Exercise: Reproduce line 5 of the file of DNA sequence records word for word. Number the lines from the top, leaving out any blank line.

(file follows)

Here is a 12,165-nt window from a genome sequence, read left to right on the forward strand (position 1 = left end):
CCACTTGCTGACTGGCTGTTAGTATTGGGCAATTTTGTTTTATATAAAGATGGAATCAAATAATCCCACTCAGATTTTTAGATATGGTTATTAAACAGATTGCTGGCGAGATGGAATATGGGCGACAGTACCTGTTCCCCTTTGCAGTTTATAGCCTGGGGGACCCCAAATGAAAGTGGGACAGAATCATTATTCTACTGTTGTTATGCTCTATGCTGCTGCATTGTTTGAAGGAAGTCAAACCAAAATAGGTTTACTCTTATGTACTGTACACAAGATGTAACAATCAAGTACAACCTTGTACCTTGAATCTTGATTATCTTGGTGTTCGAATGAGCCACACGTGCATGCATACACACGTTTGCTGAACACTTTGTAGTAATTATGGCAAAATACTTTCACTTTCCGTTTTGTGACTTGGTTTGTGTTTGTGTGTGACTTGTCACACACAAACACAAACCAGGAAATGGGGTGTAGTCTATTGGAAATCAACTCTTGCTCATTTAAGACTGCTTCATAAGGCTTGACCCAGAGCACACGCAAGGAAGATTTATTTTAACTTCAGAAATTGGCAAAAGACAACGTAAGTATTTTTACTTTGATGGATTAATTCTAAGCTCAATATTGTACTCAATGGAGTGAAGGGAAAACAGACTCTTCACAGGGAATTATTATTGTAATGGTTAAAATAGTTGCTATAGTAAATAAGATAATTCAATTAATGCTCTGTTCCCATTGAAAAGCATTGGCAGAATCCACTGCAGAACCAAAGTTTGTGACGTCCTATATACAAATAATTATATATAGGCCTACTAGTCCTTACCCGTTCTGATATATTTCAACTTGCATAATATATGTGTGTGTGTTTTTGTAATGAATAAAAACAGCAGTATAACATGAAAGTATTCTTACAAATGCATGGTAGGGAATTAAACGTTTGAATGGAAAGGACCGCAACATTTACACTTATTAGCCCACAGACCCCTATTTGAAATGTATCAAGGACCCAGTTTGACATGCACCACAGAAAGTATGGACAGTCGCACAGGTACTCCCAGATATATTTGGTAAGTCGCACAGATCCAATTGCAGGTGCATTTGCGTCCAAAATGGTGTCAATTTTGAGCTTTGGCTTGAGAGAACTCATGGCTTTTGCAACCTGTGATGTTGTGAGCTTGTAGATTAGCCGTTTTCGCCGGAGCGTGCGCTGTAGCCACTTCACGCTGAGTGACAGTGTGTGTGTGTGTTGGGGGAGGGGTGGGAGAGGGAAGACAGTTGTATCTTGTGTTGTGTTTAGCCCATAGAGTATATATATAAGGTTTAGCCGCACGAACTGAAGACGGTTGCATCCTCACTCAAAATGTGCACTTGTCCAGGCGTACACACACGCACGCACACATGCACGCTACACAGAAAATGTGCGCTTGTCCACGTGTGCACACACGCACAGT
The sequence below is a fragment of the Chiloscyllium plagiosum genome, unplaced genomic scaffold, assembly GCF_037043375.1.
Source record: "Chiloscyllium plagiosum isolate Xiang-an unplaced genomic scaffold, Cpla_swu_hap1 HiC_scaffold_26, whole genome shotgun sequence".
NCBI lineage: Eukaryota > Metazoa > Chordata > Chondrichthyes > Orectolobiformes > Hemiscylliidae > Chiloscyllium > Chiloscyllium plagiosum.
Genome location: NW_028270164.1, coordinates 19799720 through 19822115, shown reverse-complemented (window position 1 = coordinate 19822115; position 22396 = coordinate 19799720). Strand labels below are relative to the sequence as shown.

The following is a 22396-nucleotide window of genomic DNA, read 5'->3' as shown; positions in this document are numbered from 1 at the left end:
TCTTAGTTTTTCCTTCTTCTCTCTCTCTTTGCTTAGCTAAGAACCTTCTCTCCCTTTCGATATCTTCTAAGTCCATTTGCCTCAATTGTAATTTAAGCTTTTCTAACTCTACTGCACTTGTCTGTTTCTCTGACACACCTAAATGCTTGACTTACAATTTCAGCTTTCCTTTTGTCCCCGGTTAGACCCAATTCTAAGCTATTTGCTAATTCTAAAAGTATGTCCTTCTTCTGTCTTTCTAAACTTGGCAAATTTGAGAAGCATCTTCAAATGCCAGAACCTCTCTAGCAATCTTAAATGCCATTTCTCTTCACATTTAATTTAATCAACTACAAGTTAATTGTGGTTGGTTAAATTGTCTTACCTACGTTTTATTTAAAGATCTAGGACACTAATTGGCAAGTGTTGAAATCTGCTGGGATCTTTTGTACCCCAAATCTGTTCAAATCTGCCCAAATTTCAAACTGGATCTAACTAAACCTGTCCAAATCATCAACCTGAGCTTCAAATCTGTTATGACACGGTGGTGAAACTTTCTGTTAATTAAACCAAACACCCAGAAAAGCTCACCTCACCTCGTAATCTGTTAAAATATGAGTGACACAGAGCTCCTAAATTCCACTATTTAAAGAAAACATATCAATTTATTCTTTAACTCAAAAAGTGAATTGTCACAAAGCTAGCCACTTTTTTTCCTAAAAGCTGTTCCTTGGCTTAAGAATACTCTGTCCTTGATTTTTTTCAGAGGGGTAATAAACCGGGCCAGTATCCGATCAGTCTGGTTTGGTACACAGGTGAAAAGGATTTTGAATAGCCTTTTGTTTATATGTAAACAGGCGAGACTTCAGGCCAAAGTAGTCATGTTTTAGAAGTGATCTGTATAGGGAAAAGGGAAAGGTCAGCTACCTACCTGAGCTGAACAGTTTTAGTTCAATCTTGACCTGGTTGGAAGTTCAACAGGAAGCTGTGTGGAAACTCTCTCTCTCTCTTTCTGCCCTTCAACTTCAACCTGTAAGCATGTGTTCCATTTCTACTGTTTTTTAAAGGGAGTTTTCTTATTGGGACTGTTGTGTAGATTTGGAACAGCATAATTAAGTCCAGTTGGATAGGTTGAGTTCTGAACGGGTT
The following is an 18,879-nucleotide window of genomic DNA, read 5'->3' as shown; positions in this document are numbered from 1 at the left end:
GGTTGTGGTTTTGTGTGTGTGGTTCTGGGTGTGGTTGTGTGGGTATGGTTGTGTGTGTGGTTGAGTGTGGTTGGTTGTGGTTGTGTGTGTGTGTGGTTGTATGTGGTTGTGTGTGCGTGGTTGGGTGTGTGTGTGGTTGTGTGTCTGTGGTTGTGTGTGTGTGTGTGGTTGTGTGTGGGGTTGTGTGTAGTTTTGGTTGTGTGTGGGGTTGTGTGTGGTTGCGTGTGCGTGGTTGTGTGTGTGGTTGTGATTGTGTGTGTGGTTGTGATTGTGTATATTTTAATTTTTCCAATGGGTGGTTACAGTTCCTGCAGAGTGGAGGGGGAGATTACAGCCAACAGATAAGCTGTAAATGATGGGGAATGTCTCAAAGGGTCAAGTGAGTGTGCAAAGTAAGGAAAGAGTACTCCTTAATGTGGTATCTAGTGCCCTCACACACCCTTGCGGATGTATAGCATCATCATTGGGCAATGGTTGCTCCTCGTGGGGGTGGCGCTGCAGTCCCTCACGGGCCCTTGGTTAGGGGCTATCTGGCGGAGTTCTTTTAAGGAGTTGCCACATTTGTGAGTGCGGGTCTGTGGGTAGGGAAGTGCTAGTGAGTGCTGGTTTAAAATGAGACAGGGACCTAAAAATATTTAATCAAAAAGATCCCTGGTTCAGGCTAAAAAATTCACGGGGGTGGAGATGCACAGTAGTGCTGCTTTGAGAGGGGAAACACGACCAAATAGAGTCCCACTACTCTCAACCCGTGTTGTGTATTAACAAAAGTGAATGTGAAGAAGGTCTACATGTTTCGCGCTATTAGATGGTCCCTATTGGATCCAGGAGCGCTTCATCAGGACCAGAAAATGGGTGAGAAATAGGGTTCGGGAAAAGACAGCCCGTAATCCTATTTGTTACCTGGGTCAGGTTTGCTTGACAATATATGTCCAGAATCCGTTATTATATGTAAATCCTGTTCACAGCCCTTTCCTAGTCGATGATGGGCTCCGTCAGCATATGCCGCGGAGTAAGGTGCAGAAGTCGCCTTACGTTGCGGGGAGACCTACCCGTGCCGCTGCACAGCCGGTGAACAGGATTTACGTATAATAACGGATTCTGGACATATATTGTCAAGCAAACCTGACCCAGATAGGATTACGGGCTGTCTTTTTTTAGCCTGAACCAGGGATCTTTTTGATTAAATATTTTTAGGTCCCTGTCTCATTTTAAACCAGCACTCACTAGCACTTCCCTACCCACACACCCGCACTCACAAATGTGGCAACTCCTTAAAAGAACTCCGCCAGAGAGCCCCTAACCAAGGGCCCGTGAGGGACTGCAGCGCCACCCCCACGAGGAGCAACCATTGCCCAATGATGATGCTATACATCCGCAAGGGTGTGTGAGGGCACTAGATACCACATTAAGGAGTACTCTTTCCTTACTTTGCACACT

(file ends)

NCBI lineage: Eukaryota > Metazoa > Chordata > Chondrichthyes > Orectolobiformes > Hemiscylliidae > Chiloscyllium > Chiloscyllium plagiosum.